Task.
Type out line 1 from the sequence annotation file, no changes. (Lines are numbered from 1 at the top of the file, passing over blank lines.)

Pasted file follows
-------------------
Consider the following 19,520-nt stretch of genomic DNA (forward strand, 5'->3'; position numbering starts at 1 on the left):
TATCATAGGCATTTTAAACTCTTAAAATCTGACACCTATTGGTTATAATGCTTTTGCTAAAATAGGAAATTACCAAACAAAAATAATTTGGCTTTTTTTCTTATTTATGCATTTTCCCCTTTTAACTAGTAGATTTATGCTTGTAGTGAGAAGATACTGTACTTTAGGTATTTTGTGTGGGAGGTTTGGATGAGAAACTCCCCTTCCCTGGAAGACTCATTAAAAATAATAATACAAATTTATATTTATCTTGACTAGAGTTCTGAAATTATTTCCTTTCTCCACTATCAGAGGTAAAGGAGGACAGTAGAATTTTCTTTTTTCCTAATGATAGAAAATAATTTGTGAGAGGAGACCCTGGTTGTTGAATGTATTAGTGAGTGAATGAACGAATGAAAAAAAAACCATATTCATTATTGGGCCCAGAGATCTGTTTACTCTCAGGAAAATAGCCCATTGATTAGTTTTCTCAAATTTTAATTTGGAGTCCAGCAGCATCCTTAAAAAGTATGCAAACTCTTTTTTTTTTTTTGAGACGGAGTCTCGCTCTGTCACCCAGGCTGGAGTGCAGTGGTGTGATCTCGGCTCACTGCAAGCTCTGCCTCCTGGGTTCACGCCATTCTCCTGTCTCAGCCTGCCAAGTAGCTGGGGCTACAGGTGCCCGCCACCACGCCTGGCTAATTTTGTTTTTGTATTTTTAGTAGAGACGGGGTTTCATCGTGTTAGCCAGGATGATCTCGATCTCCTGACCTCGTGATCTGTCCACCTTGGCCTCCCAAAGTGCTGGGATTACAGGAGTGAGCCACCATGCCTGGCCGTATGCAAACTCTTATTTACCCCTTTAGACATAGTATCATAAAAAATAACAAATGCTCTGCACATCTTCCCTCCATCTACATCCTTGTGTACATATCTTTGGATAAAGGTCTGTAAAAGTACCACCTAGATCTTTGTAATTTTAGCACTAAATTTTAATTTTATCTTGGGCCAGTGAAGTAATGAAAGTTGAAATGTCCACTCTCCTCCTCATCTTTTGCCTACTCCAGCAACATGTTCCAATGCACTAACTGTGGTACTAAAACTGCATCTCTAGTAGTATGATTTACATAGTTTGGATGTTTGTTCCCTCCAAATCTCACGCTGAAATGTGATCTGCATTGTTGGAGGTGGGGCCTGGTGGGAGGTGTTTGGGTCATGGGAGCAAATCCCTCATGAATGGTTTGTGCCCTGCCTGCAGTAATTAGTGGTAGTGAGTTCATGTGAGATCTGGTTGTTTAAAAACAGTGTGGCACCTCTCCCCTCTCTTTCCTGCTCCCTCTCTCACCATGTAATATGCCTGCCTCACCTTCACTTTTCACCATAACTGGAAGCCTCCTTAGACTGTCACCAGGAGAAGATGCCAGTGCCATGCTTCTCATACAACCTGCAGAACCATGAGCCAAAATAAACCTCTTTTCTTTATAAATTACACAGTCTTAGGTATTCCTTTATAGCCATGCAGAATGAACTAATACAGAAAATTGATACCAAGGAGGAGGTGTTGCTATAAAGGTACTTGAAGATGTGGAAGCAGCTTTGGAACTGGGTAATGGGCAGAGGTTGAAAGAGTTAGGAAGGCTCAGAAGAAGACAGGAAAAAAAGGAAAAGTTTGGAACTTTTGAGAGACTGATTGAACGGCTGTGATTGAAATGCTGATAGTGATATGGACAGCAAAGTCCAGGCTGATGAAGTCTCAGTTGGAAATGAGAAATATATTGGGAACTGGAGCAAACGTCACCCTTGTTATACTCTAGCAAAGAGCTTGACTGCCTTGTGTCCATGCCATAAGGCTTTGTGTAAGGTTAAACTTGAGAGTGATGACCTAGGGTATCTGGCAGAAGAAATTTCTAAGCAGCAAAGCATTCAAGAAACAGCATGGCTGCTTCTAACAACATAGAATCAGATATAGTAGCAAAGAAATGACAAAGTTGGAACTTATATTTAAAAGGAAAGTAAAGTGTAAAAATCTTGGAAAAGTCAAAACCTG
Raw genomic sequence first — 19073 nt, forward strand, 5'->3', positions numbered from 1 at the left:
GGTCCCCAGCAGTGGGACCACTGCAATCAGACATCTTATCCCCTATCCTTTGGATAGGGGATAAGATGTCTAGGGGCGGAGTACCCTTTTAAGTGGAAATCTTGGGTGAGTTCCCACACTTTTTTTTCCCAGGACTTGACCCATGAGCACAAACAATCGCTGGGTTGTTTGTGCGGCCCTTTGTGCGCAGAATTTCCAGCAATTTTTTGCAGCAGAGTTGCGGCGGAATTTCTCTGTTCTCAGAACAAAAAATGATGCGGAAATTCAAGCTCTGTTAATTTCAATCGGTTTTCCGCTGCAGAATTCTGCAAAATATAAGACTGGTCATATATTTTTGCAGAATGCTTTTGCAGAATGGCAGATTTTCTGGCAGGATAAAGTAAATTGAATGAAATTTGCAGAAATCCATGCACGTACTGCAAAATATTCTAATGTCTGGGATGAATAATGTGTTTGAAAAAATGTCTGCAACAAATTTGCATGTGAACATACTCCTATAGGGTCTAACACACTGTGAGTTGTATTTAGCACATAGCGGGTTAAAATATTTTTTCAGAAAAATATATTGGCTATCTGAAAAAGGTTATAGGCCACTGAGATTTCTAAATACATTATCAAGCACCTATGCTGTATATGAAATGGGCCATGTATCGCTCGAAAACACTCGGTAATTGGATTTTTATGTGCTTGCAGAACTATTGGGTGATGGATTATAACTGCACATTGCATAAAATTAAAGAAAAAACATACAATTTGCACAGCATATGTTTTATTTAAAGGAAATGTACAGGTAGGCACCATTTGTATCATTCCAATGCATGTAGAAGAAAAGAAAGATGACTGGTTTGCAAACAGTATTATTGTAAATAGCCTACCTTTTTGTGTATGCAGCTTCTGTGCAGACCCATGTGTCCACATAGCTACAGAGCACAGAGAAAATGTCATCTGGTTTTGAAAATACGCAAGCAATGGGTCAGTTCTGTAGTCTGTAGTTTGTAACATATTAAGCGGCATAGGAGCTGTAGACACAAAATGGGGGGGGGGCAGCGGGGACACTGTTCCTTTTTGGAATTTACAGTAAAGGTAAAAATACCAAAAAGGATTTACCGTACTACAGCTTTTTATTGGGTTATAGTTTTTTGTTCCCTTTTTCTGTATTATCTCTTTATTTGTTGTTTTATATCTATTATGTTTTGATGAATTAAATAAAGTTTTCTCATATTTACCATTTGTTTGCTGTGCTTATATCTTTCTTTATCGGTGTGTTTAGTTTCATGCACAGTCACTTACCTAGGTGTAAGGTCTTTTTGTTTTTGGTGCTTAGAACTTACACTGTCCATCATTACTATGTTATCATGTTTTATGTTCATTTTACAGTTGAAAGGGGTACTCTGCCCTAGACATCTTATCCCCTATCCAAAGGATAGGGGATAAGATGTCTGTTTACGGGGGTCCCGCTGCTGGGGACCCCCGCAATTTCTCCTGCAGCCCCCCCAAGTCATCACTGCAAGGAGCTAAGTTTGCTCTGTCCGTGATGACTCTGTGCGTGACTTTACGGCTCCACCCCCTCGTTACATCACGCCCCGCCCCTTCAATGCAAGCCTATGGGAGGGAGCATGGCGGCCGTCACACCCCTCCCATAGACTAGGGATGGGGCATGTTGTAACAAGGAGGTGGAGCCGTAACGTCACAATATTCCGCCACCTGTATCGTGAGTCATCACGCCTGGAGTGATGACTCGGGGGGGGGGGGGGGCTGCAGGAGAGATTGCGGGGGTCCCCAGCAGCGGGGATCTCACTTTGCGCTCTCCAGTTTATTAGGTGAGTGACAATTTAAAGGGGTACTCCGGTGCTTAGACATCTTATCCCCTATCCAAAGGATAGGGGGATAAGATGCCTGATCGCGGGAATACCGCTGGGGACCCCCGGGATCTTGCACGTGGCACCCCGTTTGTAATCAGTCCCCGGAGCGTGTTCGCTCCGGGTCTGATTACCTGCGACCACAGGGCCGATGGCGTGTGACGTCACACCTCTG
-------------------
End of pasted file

Consider the following 19,520-nt stretch of genomic DNA (forward strand, 5'->3'; position numbering starts at 1 on the left):